9. The Par­ties empha­sised that ad hoc meet­ings on secu­ri­ty issues could help to improve the exchange of infor­ma­tion and to elab­o­rate a proac­tive coop­er­a­tion approach.

10. The par­ties wel­comed the hold­ing, in 2010, of the first inter­na­tion­al sup­port con­fer­ence for the Cen­tral Amer­i­can secu­ri­ty strat­e­gy, which aims to raise aware­ness and obtain the back­ing of the inter­na­tion­al com­mu­ni­ty in help­ing the region to tack­le the secu­ri­ty prob­lems that beset it.

11. The two regions exchanged views on the issue of cli­mate change, par­tic­u­lar­ly in prepa­ra­tion for a suc­cess­ful out­come to the Con­fer­ence of the Par­ties of the Unit­ed Nations Frame­work Con­ven­tion on Cli­mate Change to be held in Can­cún, Mex­i­co, at the end of the year (COP 16). They agreed on the neces­si­ty to ensure a trans­par­ent and inclu­sive nego­ti­a­tion process lead­ing to an ambi­tious, com­pre­hen­sive, effec­tive and legal­ly bind­ing agreement.

12. After COP 15 in Copen­hagen and work­ing togeth­er ahead of COP 16 of the Unit­ed Nations Frame­work Con­ven­tion on Cli­mate Change, recog­nis­ing sci­en­tif­ic views regard­ing the lim­its for the increase in the glob­al tem­per­a­ture and build­ing on progress made so far in the for­mal mul­ti­lat­er­al process, through the UNFCCC and the Kyoto Pro­to­col, the Par­ties expressed their sup­port to Mex­i­co in obtain­ing con­crete results, through an agree­ment aimed at reduc­ing and lim­it­ing green­house gas emis­sions in order to achieve the ulti­mate objec­tive of the UNFCCC, tak­ing into account the prin­ci­ple of com­mon but dif­fer­en­ti­at­ed respon­si­bil­i­ties and respec­tive capabilities.

13. They stressed the impor­tance of low car­bon emis­sion devel­op­ment strate­gies and the need to urgent­ly inte­grate the effects of cli­mate change in all rel­e­vant plan­ning and deci­sion mak­ing, in order to guide and effec­tive­ly imple­ment nation­al mit­i­ga­tion actions and adap­ta­tion mea­sures, as stat­ed in Bali, in the con­text of increased coop­er­a­tion on tech­nol­o­gy trans­fer and cli­mate-relat­ed finance.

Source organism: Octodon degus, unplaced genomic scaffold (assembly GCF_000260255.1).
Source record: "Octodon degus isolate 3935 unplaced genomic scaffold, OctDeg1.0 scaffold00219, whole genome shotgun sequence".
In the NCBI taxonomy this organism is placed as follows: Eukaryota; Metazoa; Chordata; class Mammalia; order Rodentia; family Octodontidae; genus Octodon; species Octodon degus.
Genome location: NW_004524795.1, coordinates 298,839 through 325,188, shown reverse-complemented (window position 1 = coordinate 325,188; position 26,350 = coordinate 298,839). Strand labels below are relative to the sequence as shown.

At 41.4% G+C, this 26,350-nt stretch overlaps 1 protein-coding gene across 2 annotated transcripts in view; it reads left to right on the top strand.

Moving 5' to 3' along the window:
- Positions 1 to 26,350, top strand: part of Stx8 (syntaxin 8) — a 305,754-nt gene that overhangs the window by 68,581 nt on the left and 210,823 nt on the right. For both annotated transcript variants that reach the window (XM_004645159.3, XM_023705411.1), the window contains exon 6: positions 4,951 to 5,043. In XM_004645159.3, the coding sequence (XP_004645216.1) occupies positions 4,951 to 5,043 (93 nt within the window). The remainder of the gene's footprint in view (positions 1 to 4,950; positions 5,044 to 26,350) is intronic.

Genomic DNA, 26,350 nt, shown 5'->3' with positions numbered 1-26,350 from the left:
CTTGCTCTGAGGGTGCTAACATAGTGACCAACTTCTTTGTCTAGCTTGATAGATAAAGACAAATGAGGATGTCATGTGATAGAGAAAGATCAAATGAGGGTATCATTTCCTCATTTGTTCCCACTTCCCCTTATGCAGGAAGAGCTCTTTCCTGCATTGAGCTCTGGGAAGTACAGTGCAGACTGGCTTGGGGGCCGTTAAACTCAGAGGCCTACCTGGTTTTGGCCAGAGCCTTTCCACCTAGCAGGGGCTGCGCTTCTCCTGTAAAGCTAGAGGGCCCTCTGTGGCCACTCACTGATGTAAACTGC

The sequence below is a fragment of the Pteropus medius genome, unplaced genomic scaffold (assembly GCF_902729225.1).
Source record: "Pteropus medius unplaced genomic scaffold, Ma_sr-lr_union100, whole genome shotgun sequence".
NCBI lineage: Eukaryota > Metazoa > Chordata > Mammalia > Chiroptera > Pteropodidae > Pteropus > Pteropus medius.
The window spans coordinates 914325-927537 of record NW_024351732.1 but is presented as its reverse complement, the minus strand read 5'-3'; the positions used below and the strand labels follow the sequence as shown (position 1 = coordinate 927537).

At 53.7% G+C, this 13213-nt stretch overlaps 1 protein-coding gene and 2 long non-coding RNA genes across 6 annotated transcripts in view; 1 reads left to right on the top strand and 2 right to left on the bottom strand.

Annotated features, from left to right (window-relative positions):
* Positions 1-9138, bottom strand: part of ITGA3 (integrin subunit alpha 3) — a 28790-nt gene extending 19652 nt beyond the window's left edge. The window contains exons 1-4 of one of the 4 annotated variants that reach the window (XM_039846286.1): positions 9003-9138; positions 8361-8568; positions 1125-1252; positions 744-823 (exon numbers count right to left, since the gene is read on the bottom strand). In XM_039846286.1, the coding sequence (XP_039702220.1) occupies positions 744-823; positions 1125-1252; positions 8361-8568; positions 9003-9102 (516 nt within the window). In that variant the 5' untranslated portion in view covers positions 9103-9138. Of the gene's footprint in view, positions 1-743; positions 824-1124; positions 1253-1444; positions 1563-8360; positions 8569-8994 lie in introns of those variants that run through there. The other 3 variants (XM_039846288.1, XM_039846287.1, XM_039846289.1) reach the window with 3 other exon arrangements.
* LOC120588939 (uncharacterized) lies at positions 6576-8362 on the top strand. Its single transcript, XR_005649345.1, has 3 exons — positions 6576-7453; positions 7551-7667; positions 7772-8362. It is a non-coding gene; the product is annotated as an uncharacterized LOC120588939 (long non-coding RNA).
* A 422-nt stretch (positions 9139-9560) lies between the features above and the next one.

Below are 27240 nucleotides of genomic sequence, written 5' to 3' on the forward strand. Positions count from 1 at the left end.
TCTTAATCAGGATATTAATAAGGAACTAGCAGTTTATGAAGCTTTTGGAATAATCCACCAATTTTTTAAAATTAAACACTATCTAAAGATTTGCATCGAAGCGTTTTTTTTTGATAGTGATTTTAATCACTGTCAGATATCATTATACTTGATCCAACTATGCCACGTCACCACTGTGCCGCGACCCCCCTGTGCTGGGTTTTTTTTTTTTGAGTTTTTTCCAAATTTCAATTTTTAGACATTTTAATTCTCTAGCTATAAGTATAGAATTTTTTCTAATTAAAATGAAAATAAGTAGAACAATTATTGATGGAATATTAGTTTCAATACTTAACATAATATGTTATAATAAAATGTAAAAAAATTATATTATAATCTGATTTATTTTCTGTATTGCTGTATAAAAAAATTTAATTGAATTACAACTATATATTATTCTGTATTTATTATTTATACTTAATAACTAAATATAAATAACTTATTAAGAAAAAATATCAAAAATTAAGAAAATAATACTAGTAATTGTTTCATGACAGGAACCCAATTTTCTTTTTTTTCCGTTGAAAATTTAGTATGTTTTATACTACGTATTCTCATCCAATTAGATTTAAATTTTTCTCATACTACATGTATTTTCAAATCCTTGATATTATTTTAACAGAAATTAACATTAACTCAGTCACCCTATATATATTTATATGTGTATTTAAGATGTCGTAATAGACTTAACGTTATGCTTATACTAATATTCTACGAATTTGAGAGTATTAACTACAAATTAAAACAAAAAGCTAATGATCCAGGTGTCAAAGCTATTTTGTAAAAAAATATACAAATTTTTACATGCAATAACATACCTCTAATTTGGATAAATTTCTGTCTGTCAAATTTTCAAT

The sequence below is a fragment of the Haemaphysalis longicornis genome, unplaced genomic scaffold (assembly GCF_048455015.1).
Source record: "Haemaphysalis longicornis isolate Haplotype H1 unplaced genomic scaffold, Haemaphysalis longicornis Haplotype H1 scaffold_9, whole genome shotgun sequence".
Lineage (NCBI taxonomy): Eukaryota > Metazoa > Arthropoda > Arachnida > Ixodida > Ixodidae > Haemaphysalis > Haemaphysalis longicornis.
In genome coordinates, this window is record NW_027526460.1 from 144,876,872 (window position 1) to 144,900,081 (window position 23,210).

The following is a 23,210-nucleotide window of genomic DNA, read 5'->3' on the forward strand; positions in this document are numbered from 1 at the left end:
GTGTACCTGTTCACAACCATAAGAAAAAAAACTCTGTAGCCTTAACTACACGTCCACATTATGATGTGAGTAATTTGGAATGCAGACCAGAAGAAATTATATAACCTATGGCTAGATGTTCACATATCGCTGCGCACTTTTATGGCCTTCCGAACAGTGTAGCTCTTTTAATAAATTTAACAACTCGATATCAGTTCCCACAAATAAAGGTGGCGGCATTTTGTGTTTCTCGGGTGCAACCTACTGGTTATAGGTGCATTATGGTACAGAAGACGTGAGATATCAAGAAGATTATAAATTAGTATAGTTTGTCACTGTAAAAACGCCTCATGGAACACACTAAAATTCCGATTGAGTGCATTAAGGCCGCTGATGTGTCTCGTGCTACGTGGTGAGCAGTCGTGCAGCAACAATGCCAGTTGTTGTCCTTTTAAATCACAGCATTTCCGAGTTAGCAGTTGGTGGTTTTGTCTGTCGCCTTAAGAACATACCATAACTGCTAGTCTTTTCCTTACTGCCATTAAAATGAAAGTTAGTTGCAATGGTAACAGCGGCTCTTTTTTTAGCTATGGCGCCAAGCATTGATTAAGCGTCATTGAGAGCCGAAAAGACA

14. They con­curred that ambi­tious and com­pre­hen­sive cli­mate change poli­cies con­tribute to sus­tain­able devel­op­ment as well as to ener­gy secu­ri­ty; and that they gen­er­ate mul­ti­ple ben­e­fits in terms of socio-eco­nom­ic devel­op­ment, inter alia by cre­at­ing jobs and invest­ment opportunities. 

15. The Heads of State and Gov­ern­ment under­lined the vast array of exper­tise and know-how exist­ing in each region and encour­aged the use of the exist­ing dia­logue struc­ture as plat­forms for fur­ther exchange of expe­ri­ences and best prac­tices between each region and with­in each region

16. The Heads of State and Gov­ern­ment wel­comed the launch of the Latin Amer­i­ca Invest­ment Facil­i­ty (LAIF) at the EU-LAC Sum­mit and stressed that the first oper­a­tion approved under that facil­i­ty was an ener­gy effi­cien­cy and renew­able ener­gy pro­gramme for Cen­tral Amer­i­can MSMEs, under a con­sor­tium set up between Germany’s KfW and the Cen­tral Amer­i­can Bank for Eco­nom­ic Inte­gra­tion (BCIE).

17. The Heads of State and Gov­ern­ment agreed to hold the next Sum­mit with­in the frame­work of the VII Sum­mit between the Euro­pean Union and Latin Amer­i­ca and the Caribbean in Chile in 2012. 

Source:
Coun­cil of the Euro­pean Union